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cropped-rose-white-and-pinkKey verse – Ephesians 2:8-9, “For by grace are ye saved through faith; and that not of yourselves: it is the gift of God: Not of works, lest any man should boast”.

Our theme – Salvation comes to the sinner only through God’s gift of faith in the shed blood of His Son, Jesus Christ.

The One Condition of Salvation

Can you imagine anything worse than giving the wrong directions to a rescue squad, the driver of a fire engine or ambulance? However, there is something much worse going on today and that is giving a person the wrong directions to Heaven. Proper directions are always important, and this is especially true of the way of salvation. No question of greater importance has ever been asked than the one voiced by the Philippian jailer in Acts 16:30, “Sirs, what must I do to be saved?” Following the wrong advice can have tragic eternal consequences and because of the eternal consequences you must refuse to rest on the uncertain opinions of men. These opinions have so confused and added to the gospel that it is little wonder the unsaved have such a variety of answers to the question, What must I do to be saved? What do some preachers, cults, and religions say a person must do to be saved? Be baptized, be born into a Christian family, have some kind of born-again experience, do good, give up the material world, accept their doctrine, die, practice self-denial and even self-torture, become more god like.

My friend, the Word of God is where you can find the right answers. God’s Word points us to His Son, Jesus Christ, as the only way to Heaven. “Jesus saith unto him, I am the way, the truth, and the life: no man cometh unto the Father, but by me.” (John 14:6). To believe that there is another way, or many other ways to Heaven, is following the wrong advice, and therefore will have eternal consequences. “Believe on the Lord Jesus Christ, and thou shalt be saved …” (Acts 16:31). God has completed everything that is necessary to provide salvation from sin. What remains is for each person to respond in faith as the Holy Spirit works in heart and lives. The person must appropriate the work of God, by faith, before it benefits him or her. No one else can do it. God’s plan is so simply clear, that even a young child can understand the way to heaven is accepting Jesus Christ as Savior.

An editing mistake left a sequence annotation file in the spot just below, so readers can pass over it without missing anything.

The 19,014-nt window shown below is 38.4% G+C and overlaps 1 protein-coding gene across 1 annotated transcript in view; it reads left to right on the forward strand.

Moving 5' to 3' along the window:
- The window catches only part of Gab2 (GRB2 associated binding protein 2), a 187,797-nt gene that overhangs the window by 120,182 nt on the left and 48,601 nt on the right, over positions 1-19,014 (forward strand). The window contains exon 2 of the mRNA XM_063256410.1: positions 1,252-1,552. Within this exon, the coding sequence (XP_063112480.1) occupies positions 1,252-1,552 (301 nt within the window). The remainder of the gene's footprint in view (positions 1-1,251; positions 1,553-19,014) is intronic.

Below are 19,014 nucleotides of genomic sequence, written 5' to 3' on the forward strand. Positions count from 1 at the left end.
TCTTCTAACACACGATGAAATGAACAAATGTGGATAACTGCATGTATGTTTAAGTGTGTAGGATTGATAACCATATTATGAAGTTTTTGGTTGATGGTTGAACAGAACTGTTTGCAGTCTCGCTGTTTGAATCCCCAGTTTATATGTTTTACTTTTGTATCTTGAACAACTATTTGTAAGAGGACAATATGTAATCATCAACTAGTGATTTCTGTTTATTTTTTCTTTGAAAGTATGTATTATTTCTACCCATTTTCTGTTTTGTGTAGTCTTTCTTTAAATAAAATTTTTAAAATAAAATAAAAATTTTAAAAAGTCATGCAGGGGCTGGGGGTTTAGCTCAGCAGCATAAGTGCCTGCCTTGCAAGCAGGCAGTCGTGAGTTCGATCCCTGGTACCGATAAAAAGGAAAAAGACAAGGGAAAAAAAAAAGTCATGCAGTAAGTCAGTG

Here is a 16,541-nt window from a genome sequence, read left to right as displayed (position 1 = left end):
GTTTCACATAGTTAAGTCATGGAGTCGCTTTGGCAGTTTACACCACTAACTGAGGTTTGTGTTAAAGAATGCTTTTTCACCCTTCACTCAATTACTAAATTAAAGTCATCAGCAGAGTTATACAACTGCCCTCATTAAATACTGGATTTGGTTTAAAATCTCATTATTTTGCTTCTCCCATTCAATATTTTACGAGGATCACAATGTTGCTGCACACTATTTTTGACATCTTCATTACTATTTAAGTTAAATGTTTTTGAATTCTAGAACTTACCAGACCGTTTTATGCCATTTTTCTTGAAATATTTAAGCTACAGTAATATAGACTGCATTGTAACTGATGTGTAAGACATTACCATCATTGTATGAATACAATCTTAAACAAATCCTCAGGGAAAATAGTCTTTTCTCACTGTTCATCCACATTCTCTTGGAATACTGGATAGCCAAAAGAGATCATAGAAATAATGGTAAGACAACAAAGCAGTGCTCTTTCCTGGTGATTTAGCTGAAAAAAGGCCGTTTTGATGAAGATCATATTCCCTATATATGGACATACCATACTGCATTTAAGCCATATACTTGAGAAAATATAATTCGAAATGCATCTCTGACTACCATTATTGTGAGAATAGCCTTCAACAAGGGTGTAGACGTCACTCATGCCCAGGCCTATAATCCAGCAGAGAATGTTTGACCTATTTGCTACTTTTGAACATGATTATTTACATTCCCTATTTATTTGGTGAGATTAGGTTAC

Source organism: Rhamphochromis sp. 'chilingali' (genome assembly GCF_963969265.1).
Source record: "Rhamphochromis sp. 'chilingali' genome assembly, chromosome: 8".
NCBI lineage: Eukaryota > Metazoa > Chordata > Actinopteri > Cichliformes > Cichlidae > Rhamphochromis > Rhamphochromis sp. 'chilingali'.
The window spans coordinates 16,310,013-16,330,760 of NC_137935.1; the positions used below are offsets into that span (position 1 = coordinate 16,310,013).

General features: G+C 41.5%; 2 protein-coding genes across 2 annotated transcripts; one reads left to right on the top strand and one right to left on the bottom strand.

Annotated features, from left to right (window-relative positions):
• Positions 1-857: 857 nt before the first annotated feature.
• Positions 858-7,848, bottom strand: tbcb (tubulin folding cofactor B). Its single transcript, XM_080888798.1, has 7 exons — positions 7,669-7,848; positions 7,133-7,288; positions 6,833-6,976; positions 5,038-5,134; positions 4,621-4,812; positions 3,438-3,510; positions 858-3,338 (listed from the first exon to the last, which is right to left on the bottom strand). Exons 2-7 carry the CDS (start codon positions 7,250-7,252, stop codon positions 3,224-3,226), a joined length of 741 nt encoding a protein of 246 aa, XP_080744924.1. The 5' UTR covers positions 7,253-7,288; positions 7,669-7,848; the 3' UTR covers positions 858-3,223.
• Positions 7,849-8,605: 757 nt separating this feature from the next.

Past Dispensation – Those who believe God has ruled His people under different economies, or rules of life, are called dispensationalists. True to Scripture, they believe there is a distinguishable difference between God’s rule of life today, in what they call the Church Age, and in that which prevailed under past dispensations or era, of Mosaic Law. Most dispensationalists believe there are seven dispensations, which are:

(1) Dispensation of Innocence – (Genesis 1:28 to 3:24)
(2) Dispensation of Conscience – (Genesis 3:22 to 8:14)
(3) Dispensation of Human Government – (Genesis 8:15-11:9
(4) Dispensation of Promise – (Genesis 12:1-Exodus 12:42)
(5) Dispensation of the Law – (Exodus 19 to Acts 7)
(6) The Present Dispensation of Grace
(7) The Kingdom Dispensation

The Present Dispensation of Grace

This dispensation is called the “Church Age” or the “Age of Grace”, and began after the death and resurrection of Christ and will continue until Christ comes the second time. This dispensation or Age of Grace is distinguishably different from the dispensation of law, which preceded it. Throughout all the dispensations the Bible presents only one condition whereby a sinner may become a saint and that is through a personal faith and belief in Jesus Christ as Savior. Grace is an important word and we need to understand what it means. The Grace of God means “the favor of God.” It is often defined as God’s “Unmerited Favor”. God’s favor towards man which man did not merit or earn or work for in any way. The word Grace is also defined as “Undeserved Kindness”. God’s amazing love and kindness towards those who do not deserve it at all. The theologian Lewis Sperry Chafer pointed out “… there are one hundred and fifteen passages at least wherein the word believe is used alone and apart from every other condition as the only way of salvation. In addition to this there is upwards of thirty-five passages wherein its synonym faith is used.” True, man must know he is a sinner (Romans 3:23) and that Christ, the Savior, died for him and for his sins (Romans 5:8; 1 Corinthians 15:3). He must know these things; they constitute the essentials of the gospel. But knowing them does not bring salvation. It is the personal reception and acceptance of Christ as his/her own Sin-bearer that brings a person into the family of God (John 1:12; Acts 16:31).